After Three Decades, John Strangfeld is Perched Atop the Rock
In the end, Strangfeld’s experience at Darden was pretty much what he expected it would be. He did very well on the tests and relatively poorly on assignments that required good written and oral skills. The silver lining was that the experience forced him to improve where he felt he was weakest. And that was exactly why he said he chose to enroll at Darden.
His next move was again somewhat counterintuitive. While most of his classmates majoring in finance went off to brokerage firms and banks, Strangfeld accepted an offer from Prudential, which at the time was known mostly as an insurance company, not an investment powerhouse. Choosing Prudential was like choosing the road less traveled, but in hindsight, it was a clever tack. It would allow him to excel and position himself to begin scaling the Rock.
PRUDENTIAL FINANCIAL was founded in 1875 as the Prudential Friendly Society. It manages about $648 billion in assets, as of year-end 2007, and has offices throughout the country and in Asia, Latin America and Europe. Through its subsidiaries, it provides insurance, investment management and other financial products and services to both retail and institutional customers. It is one of the nation’s most enduring and powerful financial icons. In the 1950s, its Rock of Gibraltar logo became synonymous with one of America’s most popular television news magazine shows—The Twentieth Century—hosted by a young broadcaster named Walter Cronkite. Over the years, the company has become a symbol of America’s financial strength and dominance—so much so that in August 2004, the U.S. Office of Homeland Security revealed that terrorists were planning to strike its Newark headquarters.
Strangfeld, who is 54, joined Prudential in 1977. Over the next three decades, he took postings in Minneapolis, San Francisco, London and New York City. Largely through his leadership, Prudential transformed its investment management business into an operation with $439 billion in assets under management at year-end 2007. He helped engineer a critical joint venture with Wachovia and the acquisition of CIGNA Corporation’s retirement lines of business. In November, while serving as vice chairman, Prudential’s board announced his appointment as the company’s new chairman and CEO. Then-Chairman and CEO Arthur Ryan said of the board’s decision, “The board’s decision to name John as the company’s new CEO and chairman-elect represents the culmination of a thoughtful succession process that began nearly two years ago. He is an outstanding leader who has the qualities and skills necessary to ensure Prudential’s growth and success.”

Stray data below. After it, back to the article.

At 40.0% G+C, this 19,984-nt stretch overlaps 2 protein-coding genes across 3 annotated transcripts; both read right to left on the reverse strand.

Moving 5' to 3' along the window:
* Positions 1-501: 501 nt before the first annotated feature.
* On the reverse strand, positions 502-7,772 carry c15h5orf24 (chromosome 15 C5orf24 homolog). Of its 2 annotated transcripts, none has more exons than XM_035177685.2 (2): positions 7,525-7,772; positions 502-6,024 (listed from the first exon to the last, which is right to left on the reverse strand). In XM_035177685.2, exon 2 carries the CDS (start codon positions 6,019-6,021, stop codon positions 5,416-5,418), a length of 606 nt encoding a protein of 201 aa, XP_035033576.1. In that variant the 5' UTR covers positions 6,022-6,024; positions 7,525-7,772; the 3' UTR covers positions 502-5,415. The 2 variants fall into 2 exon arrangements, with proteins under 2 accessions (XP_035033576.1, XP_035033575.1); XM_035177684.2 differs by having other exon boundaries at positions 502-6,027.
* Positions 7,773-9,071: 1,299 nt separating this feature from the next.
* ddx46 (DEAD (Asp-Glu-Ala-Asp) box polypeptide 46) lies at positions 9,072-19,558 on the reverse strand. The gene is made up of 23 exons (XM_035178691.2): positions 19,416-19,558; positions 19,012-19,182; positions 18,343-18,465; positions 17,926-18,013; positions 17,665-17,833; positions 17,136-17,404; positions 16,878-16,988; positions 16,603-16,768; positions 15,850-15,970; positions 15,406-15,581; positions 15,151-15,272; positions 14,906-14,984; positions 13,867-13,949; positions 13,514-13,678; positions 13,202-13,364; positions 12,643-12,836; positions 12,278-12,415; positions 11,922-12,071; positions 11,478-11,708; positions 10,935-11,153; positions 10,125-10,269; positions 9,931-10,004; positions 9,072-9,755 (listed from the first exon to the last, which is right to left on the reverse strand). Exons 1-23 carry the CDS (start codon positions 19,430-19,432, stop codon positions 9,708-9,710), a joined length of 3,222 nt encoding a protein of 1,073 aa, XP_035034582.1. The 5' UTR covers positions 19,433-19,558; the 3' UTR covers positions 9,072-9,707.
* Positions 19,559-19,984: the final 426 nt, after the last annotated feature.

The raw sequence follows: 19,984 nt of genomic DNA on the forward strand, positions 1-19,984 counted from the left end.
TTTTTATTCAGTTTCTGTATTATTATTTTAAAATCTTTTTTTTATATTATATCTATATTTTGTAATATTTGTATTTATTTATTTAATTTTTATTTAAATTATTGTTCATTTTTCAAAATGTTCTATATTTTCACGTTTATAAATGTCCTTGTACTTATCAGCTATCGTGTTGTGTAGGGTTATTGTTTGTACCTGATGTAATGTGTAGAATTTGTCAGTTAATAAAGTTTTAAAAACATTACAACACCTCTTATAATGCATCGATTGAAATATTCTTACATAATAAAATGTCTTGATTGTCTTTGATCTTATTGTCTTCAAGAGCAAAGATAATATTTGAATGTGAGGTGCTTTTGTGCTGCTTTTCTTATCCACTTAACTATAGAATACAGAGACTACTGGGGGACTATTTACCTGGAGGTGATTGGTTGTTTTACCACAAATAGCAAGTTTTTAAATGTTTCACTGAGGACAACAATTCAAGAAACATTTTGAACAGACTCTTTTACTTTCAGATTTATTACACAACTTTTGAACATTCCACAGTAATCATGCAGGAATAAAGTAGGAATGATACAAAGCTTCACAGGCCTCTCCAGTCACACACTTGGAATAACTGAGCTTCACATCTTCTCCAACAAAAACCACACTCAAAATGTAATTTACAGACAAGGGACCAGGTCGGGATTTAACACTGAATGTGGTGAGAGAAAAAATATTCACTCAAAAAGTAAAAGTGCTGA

Change, Strangfeld says, is what keeps the job fresh for him. “If you look at Prudential, we are a 132-year-old company that has had more change in the last decade than we probably have had in the previous century. To me, you have to keep evolving to maintain your relevance and to earn the right to grow.” To that end, over the last five years Strangfeld has been focusing the company on new markets. He follows demographic trends closely and knows that as Baby Boomers come of age, they are more concerned about outliving their financial resources than they are about their premature demise. That suggests a growing footprint in retirement products, which is a departure from Prudential’s traditional strength in insurance products.
Prudential is not the only company that has come to this conclusion, but it may be one of the best positioned. “In the retirement space, we are among the top five players in the annuity market, the top 10 players in the retirement services market—meaning 401-Ks and those products — and a top-10 player in managing defined benefit assets for pension plans,” he says. “There are not many companies — in fact, I can’t think of any — that are strong in each of those areas. The fact that we do all of them and do them as effectively as we do is very distinctive.”
Strangfeld says he is honored to have the opportunity to take Prudential to the next level and is excited by the prospects. “I believe that if you do a really good job of serving your customers, you can also handsomely reward your employees and produce an attractive return for the shareholders. And figuring out how to raise our game, to earn our right to grow more rapidly and in the process create better results for our customers…to me that’s a very motivating concept.”